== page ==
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October 2019

This month’s theme: Quakers and the Still, Small Voice

Sunday Oct 6th:

Meeting for Worship at 11:00 am to 11:45 pm followed by:
Quaker Speak Video:
https://www.youtube.com/watch?v=FFvWxx9taEE 

Sunday October 13th:

Meeting for Worship at 11:00 am to 11:45 pm followed by:
Afterthoughts

Sunday October 20th:

Meeting for Worship at 11:00 am to 11:45 pm followed by:
Spiritual Story Telling: Robin

Sunday October 27th:

Meeting for worship at 11:00 to 11:45 pm followed by: Quaker Conversation using provided queries to guide us.

Queries on the Still, Small Voice:

What we are doing as a Meeting:

 “Most of us don’t frequently have these like, dynamic mystical experiences, although they happen.”

What does that mean?

Have you had something that you would call a “dynamic, mystical” experience?

Personal Queries:

How do I hear the voice of God?

 

Ω

September 2019

This month’s theme: Becoming Convinced

Suggested reading: NPYM F & P, 3rd edition, Part 1, pages 59-61

 Sunday Sep 1st:

Meeting for Worship at 11:00 am to 11:45 pm followed by:

Quaker Speak Videos:

https://www.youtube.com/watch?v=7n9RcO6QA-I 
https://www.youtube.com/watch?v=GdmnUQQzEsU

Sunday Sep 8th:

Meeting for Worship at 11:00 am to 11:45 pm followed by:  Afterthoughts

Sunday Sep 15th:

Meeting for Worship at 11:00 am to 11:45 pm followed by:
Meeting for Business. Agenda TBD

Sunday Sep 22nd:

Meeting for worship at 11:00 to 11:45 pm followed by:

Spiritual Story Telling: Marian

Sunday Sep 29th:

Meeting for Worship at 11:00 am to 11:45 pm followed by:
Quaker Conversation: Using queries below as our guide.

 Queries on Convincement:

What we are doing as a Meeting:

Do we look for opportunities to deepen our understanding of the history and testimonies of the Religious Society of Friends? Do we inform ourselves about the diversity of Friends’ theology and practice?

Personal Queries:

Am I teachable?

Ω

August, 2019

Meeting for Worship gathers at 11:00 am each Sunday at the Ilwaco Community Center, 158 First Avenue North, Ilwaco, WA 98624

This month’s theme: No theme this month to allow for summer schedule

 Sunday Aug 4th:

Meeting for Worship at 11:00 am to 11:45 pm followed by:
Afterthoughts:

Sunday Aug 11th:

Meeting for Worship at 11:00 am to 11:45 pm followed by:
Quaker Conversation:

Sunday Aug 18th:

Meeting for Worship at 11:00 am to 11:45 pm followed by:
Spiritual Story Telling:  MaryAnne

Sunday Aug 25th:

Meeting for worship at 11:00 to 11:45 pm followed by:
Quaker Conversation:

Queries on Discernment:

 Are love and unity cultivated in our meeting?

What we are doing as a Meeting:

If there is conflict, is there also patience, openness, and a search for ways to heal?

Personal Queries:

Do I celebrate others?

July, 2019

Meeting for Worship gathers at 11:00 am each Sunday at the Ilwaco Community Center, 158 First Avenue North, Ilwaco, WA 98624

This month’s theme: Quakers and Discernment
Suggested reading: NPYM F & P, 3rd Edition, Part 1, pages 39-45

Sunday July 7th:

Meeting for Worship at 11:00 am to 11:45 pm followed by:

Presentation: Quaker speak video

https://www.youtube.com/watch?v=PfIG2m7dAk8
https://www.youtube.com/watch?v=gjrBg1VvyZ8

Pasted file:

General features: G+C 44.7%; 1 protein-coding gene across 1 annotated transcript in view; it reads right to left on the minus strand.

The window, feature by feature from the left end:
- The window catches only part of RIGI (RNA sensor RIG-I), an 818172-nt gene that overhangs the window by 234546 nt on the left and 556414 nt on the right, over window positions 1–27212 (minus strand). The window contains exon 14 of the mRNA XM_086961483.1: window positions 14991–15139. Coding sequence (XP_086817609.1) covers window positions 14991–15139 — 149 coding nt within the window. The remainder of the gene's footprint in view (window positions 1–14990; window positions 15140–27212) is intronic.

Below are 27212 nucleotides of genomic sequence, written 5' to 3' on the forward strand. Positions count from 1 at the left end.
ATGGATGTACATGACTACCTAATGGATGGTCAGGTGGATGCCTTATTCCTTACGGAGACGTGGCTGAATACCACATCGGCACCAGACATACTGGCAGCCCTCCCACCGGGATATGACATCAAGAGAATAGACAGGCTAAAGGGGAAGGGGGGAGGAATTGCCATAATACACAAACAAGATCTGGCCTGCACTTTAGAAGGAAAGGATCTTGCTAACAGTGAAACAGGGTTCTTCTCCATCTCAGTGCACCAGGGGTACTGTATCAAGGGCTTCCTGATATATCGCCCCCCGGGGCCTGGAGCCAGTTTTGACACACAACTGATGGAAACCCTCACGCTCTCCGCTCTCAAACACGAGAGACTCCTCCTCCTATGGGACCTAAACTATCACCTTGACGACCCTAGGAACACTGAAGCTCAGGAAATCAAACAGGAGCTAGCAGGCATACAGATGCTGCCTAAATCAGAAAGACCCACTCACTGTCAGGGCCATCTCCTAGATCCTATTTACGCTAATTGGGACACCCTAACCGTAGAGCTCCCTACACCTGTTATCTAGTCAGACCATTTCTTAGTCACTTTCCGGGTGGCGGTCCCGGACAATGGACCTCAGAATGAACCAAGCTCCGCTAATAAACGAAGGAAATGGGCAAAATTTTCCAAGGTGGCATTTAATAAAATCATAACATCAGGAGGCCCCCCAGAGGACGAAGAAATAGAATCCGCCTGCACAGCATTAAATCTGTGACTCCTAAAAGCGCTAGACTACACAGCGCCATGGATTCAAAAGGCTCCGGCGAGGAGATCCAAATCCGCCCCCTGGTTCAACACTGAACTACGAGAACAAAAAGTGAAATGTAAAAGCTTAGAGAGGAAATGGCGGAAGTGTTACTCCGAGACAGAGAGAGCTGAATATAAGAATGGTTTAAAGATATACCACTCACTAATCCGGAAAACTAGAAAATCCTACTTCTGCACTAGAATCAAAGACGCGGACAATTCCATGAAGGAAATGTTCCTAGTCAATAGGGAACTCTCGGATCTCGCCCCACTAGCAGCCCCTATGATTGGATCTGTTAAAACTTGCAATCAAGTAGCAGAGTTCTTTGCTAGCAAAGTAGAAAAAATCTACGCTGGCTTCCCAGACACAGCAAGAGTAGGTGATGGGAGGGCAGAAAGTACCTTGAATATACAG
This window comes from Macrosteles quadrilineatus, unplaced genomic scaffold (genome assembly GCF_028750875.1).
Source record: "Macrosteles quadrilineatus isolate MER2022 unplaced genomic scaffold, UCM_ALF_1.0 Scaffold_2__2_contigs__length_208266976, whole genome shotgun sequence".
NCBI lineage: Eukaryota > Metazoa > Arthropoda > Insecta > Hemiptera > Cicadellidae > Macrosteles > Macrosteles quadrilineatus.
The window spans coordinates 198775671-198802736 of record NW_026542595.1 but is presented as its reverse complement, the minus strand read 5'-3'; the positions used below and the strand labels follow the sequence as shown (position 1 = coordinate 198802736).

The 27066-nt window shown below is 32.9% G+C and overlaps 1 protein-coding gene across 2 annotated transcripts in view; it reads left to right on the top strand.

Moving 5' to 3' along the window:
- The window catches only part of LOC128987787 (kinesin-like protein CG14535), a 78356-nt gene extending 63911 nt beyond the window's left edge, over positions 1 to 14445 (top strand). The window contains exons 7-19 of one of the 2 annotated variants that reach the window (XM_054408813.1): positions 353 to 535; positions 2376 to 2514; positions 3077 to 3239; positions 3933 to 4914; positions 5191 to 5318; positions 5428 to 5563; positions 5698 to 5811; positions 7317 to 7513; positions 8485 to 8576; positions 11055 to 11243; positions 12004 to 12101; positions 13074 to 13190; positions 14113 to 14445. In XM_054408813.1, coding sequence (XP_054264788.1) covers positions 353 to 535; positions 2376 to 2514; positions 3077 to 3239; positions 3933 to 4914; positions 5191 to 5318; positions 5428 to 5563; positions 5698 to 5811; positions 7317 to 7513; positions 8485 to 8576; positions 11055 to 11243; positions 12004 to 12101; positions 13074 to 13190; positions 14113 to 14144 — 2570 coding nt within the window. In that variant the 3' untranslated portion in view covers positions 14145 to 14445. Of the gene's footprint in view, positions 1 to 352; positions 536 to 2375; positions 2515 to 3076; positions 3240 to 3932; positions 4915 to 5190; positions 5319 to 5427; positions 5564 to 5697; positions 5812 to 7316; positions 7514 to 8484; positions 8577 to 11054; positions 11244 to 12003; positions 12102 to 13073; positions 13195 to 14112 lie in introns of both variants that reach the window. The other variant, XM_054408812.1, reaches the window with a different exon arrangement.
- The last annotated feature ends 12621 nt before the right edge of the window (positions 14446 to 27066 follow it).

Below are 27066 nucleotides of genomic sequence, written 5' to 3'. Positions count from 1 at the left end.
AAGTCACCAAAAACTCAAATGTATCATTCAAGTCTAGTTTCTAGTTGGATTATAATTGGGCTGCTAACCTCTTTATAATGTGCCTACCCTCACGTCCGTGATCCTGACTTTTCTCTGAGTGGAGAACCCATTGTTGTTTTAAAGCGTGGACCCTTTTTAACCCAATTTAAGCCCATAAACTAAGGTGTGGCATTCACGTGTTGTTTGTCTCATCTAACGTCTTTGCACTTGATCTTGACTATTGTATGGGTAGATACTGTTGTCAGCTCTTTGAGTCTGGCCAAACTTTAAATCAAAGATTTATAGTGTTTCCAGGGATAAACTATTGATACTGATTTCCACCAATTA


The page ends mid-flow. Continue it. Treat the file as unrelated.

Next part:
Discussion: Discernment

Sunday July 14th:

Meeting for Worship at 11:00 am to 11:45 pm followed by:

Spiritual story telling: Julie Nelson

Sunday July 21st:

Meeting for Worship at 11:00 am to 11:45 pm followed by:

Afterthoughts

Sunday July 28th:

Meeting for worship at 11:00 to 11:45 pm followed by:

Quaker Discussion: Making spirit led decisions

Queries on Discernment:

What we are doing as a Meeting:

Do we patiently seek divine guidance to discern the right course of action?

Personal Queries:

When my own way is unclear, do i seek the counsel of others in my meeting?

Meeting Schedule

June, 2019

Meeting for Worship gathers at 11:00 am each Sunday at the Ilwaco Community Center, 158 First Avenue North, Ilwaco, WA 98624

This month’s theme: Listening for a Leading
Suggested reading: NPYM F & P, 3rd Edition, Part 2, pages 155-156.

 Sunday June 2nd:

Meeting for Worship at 11:00 am to 11:45 pm followed by:

Presentation: Quaker speak video

https://www.youtube.com/watch?v=K9D-RQ7Xr5Q 

Discussion: Leadings

Sunday June 9th:

Meeting for Worship at 11:00 am to 11:45 pm followed by:

Afterthoughts

Sunday June 16th:

Meeting for Worship at 11:00 am to 11:45 pm followed by:

Spiritual story telling: Eugene

Sunday June 23rd:

Meeting for worship at 11:00 to 11:45 pm followed by:

Quaker Discussion: Types of Leadings

Sunday June 30th:

Meeting for worship at 11:00 to 11:45 pm followed by:

Quaker Discussion: General Discussion

Queries on Leadings:

What we are doing as a Meeting:

Do we make a practice of turning to the Inner Light for guidance, remembering that living in the Spirit is a process of discernment?

Personal Queries:

Do your actions reflect your beliefs? What is your life saying to others?

May, 2019

Meeting for Worship gathers at 11:00 am each Sunday at the Ilwaco Community Center, 158 First Avenue North, Ilwaco, WA 98624

This month’s theme: Clearness Committees

Suggested reading: NPYM F & P, 3rd Edition, Part 2, pages 152-154.

Sunday May 5th:

Meeting for Worship at 11:00 am to 11:45 pm followed by

Presentation: Quaker speak videos

  https://www.youtube.com/watch?v=kvNO4-leFOg

  https://www.youtube.com/watch?v=CTbdm3sLPYk

                Discussion: Clearness Committees

Sunday May 12th:

Meeting for Worship at 11:00 am to 11:45 pm followed by:

Quaker Conversation

Sunday May 19th:

Meeting for Worship at 11:00 am to 11:45 pm followed by:

Spiritual story telling: Dave C.

Sunday May 26th:

Meeting for worship at 11:00 to 11:45 pm followed by: